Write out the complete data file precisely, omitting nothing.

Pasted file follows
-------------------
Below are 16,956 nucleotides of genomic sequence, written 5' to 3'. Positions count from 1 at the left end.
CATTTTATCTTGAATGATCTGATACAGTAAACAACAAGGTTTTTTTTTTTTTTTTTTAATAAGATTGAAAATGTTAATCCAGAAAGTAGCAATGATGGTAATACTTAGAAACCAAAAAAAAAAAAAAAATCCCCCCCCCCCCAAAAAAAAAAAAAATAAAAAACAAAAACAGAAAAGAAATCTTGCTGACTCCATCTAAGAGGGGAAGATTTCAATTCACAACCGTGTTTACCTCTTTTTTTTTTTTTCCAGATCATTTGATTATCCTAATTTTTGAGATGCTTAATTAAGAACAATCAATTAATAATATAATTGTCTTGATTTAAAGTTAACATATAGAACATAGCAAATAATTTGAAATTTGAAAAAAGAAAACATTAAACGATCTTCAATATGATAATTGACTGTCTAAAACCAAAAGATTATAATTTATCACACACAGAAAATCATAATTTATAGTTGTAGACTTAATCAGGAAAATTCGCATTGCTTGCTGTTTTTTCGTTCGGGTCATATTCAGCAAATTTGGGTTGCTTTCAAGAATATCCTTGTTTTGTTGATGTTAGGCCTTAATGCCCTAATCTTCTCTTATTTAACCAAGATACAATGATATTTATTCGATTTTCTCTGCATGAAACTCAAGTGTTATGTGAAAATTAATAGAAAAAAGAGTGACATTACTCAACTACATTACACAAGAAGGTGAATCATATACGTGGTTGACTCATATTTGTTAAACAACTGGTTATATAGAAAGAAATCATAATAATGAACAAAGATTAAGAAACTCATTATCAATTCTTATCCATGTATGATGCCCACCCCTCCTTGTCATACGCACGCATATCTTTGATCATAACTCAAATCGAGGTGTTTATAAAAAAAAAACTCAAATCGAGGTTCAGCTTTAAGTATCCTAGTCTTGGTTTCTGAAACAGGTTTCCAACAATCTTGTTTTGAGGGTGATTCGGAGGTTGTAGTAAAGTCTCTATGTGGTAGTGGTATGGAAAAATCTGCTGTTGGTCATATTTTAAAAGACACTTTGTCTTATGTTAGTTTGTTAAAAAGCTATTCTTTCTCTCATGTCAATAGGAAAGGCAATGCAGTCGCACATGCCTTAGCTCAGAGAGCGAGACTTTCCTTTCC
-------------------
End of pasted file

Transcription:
Below are 16,956 nucleotides of genomic sequence, written 5' to 3'. Positions count from 1 at the left end.
CATTTTATCTTGAATGATCTGATACAGTAAACAACAAGGTTTTTTTTTTTTTTTTTTAATAAGATTGAAAATGTTAATCCAGAAAGTAGCAATGATGGTAATACTTAGAAACCAAAAAAAAAAAAAAAATCCCCCCCCCCCCAAAAAAAAAAAAAATAAAAAACAAAAACAGAAAAGAAATCTTGCTGACTCCATCTAAGAGGGGAAGATTTCAATTCACAACCGTGTTTACCTCTTTTTTTTTTTTTCCAGATCATTTGATTATCCTAATTTTTGAGATGCTTAATTAAGAACAATCAATTAATAATATAATTGTCTTGATTTAAAGTTAACATATAGAACATAGCAAATAATTTGAAATTTGAAAAAAGAAAACATTAAACGATCTTCAATATGATAATTGACTGTCTAAAACCAAAAGATTATAATTTATCACACACAGAAAATCATAATTTATAGTTGTAGACTTAATCAGGAAAATTCGCATTGCTTGCTGTTTTTTCGTTCGGGTCATATTCAGCAAATTTGGGTTGCTTTCAAGAATATCCTTGTTTTGTTGATGTTAGGCCTTAATGCCCTAATCTTCTCTTATTTAACCAAGATACAATGATATTTATTCGATTTTCTCTGCATGAAACTCAAGTGTTATGTGAAAATTAATAGAAAAAAGAGTGACATTACTCAACTACATTACACAAGAAGGTGAATCATATACGTGGTTGACTCATATTTGTTAAACAACTGGTTATATAGAAAGAAATCATAATAATGAACAAAGATTAAGAAACTCATTATCAATTCTTATCCATGTATGATGCCCACCCCTCCTTGTCATACGCACGCATATCTTTGATCATAACTCAAATCGAGGTGTTTATAAAAAAAAAACTCAAATCGAGGTTCAGCTTTAAGTATCCTAGTCTTGGTTTCTGAAACAGGTTTCCAACAATCTTGTTTTGAGGGTGATTCGGAGGTTGTAGTAAAGTCTCTATGTGGTAGTGGTATGGAAAAATCTGCTGTTGGTCATATTTTAAAAGACACTTTGTCTTATGTTAGTTTGTTAAAAAGCTATTCTTTCTCTCATGTCAATAGGAAAGGCAATGCAGTCGCACATGCCTTAGCTCAGAGAGCGAGACTTTCCTTTCC